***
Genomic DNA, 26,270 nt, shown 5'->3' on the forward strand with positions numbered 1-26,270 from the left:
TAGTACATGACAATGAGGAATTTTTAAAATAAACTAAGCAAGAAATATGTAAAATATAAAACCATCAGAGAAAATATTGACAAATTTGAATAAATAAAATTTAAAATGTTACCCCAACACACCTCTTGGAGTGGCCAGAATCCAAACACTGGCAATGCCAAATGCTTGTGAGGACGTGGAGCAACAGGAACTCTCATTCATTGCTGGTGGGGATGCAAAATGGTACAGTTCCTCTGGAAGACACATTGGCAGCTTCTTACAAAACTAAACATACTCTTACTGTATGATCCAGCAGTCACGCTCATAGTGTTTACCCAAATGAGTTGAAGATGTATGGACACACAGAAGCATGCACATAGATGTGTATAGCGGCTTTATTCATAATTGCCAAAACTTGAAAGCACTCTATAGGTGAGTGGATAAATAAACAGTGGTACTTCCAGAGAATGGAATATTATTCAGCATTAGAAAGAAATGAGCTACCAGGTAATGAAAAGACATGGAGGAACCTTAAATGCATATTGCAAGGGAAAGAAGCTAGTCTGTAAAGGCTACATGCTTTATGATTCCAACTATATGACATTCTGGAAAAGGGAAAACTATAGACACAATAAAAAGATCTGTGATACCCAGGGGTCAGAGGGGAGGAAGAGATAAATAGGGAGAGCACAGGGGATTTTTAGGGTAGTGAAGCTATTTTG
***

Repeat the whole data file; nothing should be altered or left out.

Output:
Genomic DNA, 26,270 nt, shown 5'->3' on the forward strand with positions numbered 1-26,270 from the left:
TAGTACATGACAATGAGGAATTTTTAAAATAAACTAAGCAAGAAATATGTAAAATATAAAACCATCAGAGAAAATATTGACAAATTTGAATAAATAAAATTTAAAATGTTACCCCAACACACCTCTTGGAGTGGCCAGAATCCAAACACTGGCAATGCCAAATGCTTGTGAGGACGTGGAGCAACAGGAACTCTCATTCATTGCTGGTGGGGATGCAAAATGGTACAGTTCCTCTGGAAGACACATTGGCAGCTTCTTACAAAACTAAACATACTCTTACTGTATGATCCAGCAGTCACGCTCATAGTGTTTACCCAAATGAGTTGAAGATGTATGGACACACAGAAGCATGCACATAGATGTGTATAGCGGCTTTATTCATAATTGCCAAAACTTGAAAGCACTCTATAGGTGAGTGGATAAATAAACAGTGGTACTTCCAGAGAATGGAATATTATTCAGCATTAGAAAGAAATGAGCTACCAGGTAATGAAAAGACATGGAGGAACCTTAAATGCATATTGCAAGGGAAAGAAGCTAGTCTGTAAAGGCTACATGCTTTATGATTCCAACTATATGACATTCTGGAAAAGGGAAAACTATAGACACAATAAAAAGATCTGTGATACCCAGGGGTCAGAGGGGAGGAAGAGATAAATAGGGAGAGCACAGGGGATTTTTAGGGTAGTGAAGCTATTTTG